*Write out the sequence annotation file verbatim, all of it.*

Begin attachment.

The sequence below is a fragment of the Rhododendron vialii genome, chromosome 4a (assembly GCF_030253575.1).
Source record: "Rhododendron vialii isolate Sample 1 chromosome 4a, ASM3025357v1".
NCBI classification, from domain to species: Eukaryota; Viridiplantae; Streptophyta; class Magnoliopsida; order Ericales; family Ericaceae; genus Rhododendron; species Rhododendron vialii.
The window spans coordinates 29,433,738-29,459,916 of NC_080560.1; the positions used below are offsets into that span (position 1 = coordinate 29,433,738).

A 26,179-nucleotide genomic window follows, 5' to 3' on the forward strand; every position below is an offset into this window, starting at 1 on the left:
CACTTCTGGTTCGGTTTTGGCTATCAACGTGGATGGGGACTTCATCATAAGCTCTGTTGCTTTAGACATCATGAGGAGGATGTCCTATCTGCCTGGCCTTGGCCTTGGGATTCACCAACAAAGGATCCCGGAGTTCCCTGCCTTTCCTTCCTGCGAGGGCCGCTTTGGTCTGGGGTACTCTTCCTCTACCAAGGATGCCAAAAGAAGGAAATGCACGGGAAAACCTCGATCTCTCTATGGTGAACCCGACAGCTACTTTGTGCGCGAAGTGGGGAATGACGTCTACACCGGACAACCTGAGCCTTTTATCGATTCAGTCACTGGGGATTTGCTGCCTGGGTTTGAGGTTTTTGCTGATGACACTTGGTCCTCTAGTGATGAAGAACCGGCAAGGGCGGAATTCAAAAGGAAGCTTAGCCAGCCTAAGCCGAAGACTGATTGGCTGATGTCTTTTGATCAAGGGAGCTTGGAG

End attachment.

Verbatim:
The sequence below is a fragment of the Rhododendron vialii genome, chromosome 4a (assembly GCF_030253575.1).
Source record: "Rhododendron vialii isolate Sample 1 chromosome 4a, ASM3025357v1".
NCBI classification, from domain to species: Eukaryota; Viridiplantae; Streptophyta; class Magnoliopsida; order Ericales; family Ericaceae; genus Rhododendron; species Rhododendron vialii.
The window spans coordinates 29,433,738-29,459,916 of NC_080560.1; the positions used below are offsets into that span (position 1 = coordinate 29,433,738).

A 26,179-nucleotide genomic window follows, 5' to 3' on the forward strand; every position below is an offset into this window, starting at 1 on the left:
CACTTCTGGTTCGGTTTTGGCTATCAACGTGGATGGGGACTTCATCATAAGCTCTGTTGCTTTAGACATCATGAGGAGGATGTCCTATCTGCCTGGCCTTGGCCTTGGGATTCACCAACAAAGGATCCCGGAGTTCCCTGCCTTTCCTTCCTGCGAGGGCCGCTTTGGTCTGGGGTACTCTTCCTCTACCAAGGATGCCAAAAGAAGGAAATGCACGGGAAAACCTCGATCTCTCTATGGTGAACCCGACAGCTACTTTGTGCGCGAAGTGGGGAATGACGTCTACACCGGACAACCTGAGCCTTTTATCGATTCAGTCACTGGGGATTTGCTGCCTGGGTTTGAGGTTTTTGCTGATGACACTTGGTCCTCTAGTGATGAAGAACCGGCAAGGGCGGAATTCAAAAGGAAGCTTAGCCAGCCTAAGCCGAAGACTGATTGGCTGATGTCTTTTGATCAAGGGAGCTTGGAG